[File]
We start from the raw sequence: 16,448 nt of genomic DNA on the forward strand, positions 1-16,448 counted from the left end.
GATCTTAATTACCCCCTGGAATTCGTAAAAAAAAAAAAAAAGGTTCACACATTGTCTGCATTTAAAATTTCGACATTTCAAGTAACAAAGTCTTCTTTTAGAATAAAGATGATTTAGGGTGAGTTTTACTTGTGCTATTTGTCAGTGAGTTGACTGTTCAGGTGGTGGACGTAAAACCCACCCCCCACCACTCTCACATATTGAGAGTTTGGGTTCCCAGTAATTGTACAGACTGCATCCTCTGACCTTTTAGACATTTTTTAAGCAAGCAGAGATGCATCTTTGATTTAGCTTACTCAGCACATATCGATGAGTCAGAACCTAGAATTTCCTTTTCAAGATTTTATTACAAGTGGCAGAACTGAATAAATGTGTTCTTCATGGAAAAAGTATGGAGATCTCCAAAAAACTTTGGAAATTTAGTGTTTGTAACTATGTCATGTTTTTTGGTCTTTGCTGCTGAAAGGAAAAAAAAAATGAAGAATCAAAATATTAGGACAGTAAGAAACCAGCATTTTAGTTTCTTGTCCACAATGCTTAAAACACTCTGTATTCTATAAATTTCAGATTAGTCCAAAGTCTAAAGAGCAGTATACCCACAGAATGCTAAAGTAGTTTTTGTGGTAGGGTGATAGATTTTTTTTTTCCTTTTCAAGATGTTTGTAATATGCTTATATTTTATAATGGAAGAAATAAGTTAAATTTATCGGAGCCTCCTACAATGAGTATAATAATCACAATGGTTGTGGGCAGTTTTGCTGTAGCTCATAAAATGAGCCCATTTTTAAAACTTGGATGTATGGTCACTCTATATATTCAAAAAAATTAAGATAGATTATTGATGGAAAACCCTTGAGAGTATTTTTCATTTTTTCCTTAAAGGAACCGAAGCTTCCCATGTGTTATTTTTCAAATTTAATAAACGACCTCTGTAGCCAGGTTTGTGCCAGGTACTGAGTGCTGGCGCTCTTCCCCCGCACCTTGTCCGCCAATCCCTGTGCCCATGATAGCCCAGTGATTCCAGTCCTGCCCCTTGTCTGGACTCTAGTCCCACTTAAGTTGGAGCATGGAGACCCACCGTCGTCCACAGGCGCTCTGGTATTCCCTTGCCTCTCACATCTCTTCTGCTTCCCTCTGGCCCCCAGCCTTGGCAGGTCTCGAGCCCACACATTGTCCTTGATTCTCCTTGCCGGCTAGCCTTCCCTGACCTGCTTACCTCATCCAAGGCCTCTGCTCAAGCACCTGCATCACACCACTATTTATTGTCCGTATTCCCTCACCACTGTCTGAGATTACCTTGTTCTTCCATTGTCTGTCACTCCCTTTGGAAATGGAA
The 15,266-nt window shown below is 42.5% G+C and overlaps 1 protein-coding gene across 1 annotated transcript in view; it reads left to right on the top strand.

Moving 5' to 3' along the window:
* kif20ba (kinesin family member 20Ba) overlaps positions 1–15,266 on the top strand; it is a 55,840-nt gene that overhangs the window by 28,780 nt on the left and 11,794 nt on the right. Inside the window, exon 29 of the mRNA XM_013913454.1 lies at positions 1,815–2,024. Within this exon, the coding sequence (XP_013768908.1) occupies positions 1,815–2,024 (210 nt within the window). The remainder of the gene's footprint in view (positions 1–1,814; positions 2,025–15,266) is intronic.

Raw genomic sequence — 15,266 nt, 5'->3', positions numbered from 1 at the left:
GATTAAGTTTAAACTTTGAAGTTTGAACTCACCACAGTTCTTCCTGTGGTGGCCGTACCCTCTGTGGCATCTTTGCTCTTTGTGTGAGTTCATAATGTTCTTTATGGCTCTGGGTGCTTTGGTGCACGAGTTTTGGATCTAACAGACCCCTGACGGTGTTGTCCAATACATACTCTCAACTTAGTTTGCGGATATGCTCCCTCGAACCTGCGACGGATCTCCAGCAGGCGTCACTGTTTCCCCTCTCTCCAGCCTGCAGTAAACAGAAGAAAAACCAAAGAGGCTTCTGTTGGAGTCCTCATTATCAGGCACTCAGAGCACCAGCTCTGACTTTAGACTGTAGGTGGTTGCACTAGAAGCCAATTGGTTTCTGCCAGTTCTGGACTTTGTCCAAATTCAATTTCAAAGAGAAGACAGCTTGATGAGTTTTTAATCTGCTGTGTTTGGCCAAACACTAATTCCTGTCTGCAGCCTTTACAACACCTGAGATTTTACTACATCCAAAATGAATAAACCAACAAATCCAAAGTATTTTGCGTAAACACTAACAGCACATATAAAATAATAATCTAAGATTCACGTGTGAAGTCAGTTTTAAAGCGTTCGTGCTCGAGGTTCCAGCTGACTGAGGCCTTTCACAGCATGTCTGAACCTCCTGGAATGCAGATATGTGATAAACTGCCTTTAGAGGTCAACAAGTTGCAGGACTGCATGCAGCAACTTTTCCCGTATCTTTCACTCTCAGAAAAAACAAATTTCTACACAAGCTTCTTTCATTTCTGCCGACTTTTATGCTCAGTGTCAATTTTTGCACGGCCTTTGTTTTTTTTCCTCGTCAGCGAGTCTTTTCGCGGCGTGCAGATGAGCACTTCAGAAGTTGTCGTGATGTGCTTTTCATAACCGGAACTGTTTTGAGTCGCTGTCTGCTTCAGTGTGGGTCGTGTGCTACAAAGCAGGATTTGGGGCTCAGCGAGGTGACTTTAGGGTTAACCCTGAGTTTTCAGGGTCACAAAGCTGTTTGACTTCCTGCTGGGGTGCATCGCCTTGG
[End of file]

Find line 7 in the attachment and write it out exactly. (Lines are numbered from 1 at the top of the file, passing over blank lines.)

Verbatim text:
GATTAAGTTTAAACTTTGAAGTTTGAACTCACCACAGTTCTTCCTGTGGTGGCCGTACCCTCTGTGGCATCTTTGCTCTTTGTGTGAGTTCATAATGTTCTTTATGGCTCTGGGTGCTTTGGTGCACGAGTTTTGGATCTAACAGACCCCTGACGGTGTTGTCCAATACATACTCTCAACTTAGTTTGCGGATATGCTCCCTCGAACCTGCGACGGATCTCCAGCAGGCGTCACTGTTTCCCCTCTCTCCAGCCTGCAGTAAACAGAAGAAAAACCAAAGAGGCTTCTGTTGGAGTCCTCATTATCAGGCACTCAGAGCACCAGCTCTGACTTTAGACTGTAGGTGGTTGCACTAGAAGCCAATTGGTTTCTGCCAGTTCTGGACTTTGTCCAAATTCAATTTCAAAGAGAAGACAGCTTGATGAGTTTTTAATCTGCTGTGTTTGGCCAAACACTAATTCCTGTCTGCAGCCTTTACAACACCTGAGATTTTACTACATCCAAAATGAATAAACCAACAAATCCAAAGTATTTTGCGTAAACACTAACAGCACATATAAAATAATAATCTAAGATTCACGTGTGAAGTCAGTTTTAAAGCGTTCGTGCTCGAGGTTCCAGCTGACTGAGGCCTTTCACAGCATGTCTGAACCTCCTGGAATGCAGATATGTGATAAACTGCCTTTAGAGGTCAACAAGTTGCAGGACTGCATGCAGCAACTTTTCCCGTATCTTTCACTCTCAGAAAAAACAAATTTCTACACAAGCTTCTTTCATTTCTGCCGACTTTTATGCTCAGTGTCAATTTTTGCACGGCCTTTGTTTTTTTTCCTCGTCAGCGAGTCTTTTCGCGGCGTGCAGATGAGCACTTCAGAAGTTGTCGTGATGTGCTTTTCATAACCGGAACTGTTTTGAGTCGCTGTCTGCTTCAGTGTGGGTCGTGTGCTACAAAGCAGGATTTGGGGCTCAGCGAGGTGACTTTAGGGTTAACCCTGAGTTTTCAGGGTCACAAAGCTGTTTGACTTCCTGCTGGGGTGCATCGCCTTGG